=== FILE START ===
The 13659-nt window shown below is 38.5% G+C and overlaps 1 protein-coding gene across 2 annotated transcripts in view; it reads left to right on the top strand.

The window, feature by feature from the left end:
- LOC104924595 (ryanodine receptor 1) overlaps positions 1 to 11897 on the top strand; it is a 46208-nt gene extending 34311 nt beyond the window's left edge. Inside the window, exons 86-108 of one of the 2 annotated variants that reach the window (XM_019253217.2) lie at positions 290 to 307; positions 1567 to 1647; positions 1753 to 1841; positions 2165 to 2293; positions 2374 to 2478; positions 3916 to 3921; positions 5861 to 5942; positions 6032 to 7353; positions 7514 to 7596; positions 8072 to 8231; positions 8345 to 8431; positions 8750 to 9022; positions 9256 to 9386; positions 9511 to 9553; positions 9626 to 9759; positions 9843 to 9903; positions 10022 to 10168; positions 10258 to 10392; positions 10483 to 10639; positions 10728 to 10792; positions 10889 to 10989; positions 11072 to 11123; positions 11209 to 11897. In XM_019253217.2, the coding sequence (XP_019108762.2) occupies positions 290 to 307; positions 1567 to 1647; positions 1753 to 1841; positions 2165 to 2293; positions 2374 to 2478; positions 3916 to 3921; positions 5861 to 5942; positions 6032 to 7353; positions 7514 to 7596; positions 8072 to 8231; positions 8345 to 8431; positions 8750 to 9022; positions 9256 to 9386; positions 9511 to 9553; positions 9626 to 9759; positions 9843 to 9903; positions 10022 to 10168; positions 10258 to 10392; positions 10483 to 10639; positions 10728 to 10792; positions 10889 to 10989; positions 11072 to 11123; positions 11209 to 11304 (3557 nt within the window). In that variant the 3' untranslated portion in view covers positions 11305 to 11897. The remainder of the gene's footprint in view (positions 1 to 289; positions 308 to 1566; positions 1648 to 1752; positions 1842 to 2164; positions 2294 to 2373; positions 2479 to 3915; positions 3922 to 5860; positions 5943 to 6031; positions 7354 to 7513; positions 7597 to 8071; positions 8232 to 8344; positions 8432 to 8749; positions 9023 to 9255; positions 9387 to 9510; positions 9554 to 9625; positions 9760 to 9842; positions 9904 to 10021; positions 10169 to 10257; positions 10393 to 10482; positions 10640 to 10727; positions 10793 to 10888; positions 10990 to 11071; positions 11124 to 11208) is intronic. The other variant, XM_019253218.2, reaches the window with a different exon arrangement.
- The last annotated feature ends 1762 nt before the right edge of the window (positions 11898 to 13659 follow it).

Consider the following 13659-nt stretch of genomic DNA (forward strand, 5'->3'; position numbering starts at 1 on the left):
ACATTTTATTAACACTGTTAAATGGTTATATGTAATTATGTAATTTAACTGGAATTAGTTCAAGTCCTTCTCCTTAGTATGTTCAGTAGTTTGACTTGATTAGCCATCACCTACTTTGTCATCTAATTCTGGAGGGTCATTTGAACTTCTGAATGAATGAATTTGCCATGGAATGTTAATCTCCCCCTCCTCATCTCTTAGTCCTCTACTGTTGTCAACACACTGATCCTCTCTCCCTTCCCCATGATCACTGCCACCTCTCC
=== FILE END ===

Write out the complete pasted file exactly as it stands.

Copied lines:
The 13659-nt window shown below is 38.5% G+C and overlaps 1 protein-coding gene across 2 annotated transcripts in view; it reads left to right on the top strand.

The window, feature by feature from the left end:
- LOC104924595 (ryanodine receptor 1) overlaps positions 1 to 11897 on the top strand; it is a 46208-nt gene extending 34311 nt beyond the window's left edge. Inside the window, exons 86-108 of one of the 2 annotated variants that reach the window (XM_019253217.2) lie at positions 290 to 307; positions 1567 to 1647; positions 1753 to 1841; positions 2165 to 2293; positions 2374 to 2478; positions 3916 to 3921; positions 5861 to 5942; positions 6032 to 7353; positions 7514 to 7596; positions 8072 to 8231; positions 8345 to 8431; positions 8750 to 9022; positions 9256 to 9386; positions 9511 to 9553; positions 9626 to 9759; positions 9843 to 9903; positions 10022 to 10168; positions 10258 to 10392; positions 10483 to 10639; positions 10728 to 10792; positions 10889 to 10989; positions 11072 to 11123; positions 11209 to 11897. In XM_019253217.2, the coding sequence (XP_019108762.2) occupies positions 290 to 307; positions 1567 to 1647; positions 1753 to 1841; positions 2165 to 2293; positions 2374 to 2478; positions 3916 to 3921; positions 5861 to 5942; positions 6032 to 7353; positions 7514 to 7596; positions 8072 to 8231; positions 8345 to 8431; positions 8750 to 9022; positions 9256 to 9386; positions 9511 to 9553; positions 9626 to 9759; positions 9843 to 9903; positions 10022 to 10168; positions 10258 to 10392; positions 10483 to 10639; positions 10728 to 10792; positions 10889 to 10989; positions 11072 to 11123; positions 11209 to 11304 (3557 nt within the window). In that variant the 3' untranslated portion in view covers positions 11305 to 11897. The remainder of the gene's footprint in view (positions 1 to 289; positions 308 to 1566; positions 1648 to 1752; positions 1842 to 2164; positions 2294 to 2373; positions 2479 to 3915; positions 3922 to 5860; positions 5943 to 6031; positions 7354 to 7513; positions 7597 to 8071; positions 8232 to 8344; positions 8432 to 8749; positions 9023 to 9255; positions 9387 to 9510; positions 9554 to 9625; positions 9760 to 9842; positions 9904 to 10021; positions 10169 to 10257; positions 10393 to 10482; positions 10640 to 10727; positions 10793 to 10888; positions 10990 to 11071; positions 11124 to 11208) is intronic. The other variant, XM_019253218.2, reaches the window with a different exon arrangement.
- The last annotated feature ends 1762 nt before the right edge of the window (positions 11898 to 13659 follow it).

Consider the following 13659-nt stretch of genomic DNA (forward strand, 5'->3'; position numbering starts at 1 on the left):
ACATTTTATTAACACTGTTAAATGGTTATATGTAATTATGTAATTTAACTGGAATTAGTTCAAGTCCTTCTCCTTAGTATGTTCAGTAGTTTGACTTGATTAGCCATCACCTACTTTGTCATCTAATTCTGGAGGGTCATTTGAACTTCTGAATGAATGAATTTGCCATGGAATGTTAATCTCCCCCTCCTCATCTCTTAGTCCTCTACTGTTGTCAACACACTGATCCTCTCTCCCTTCCCCATGATCACTGCCACCTCTCC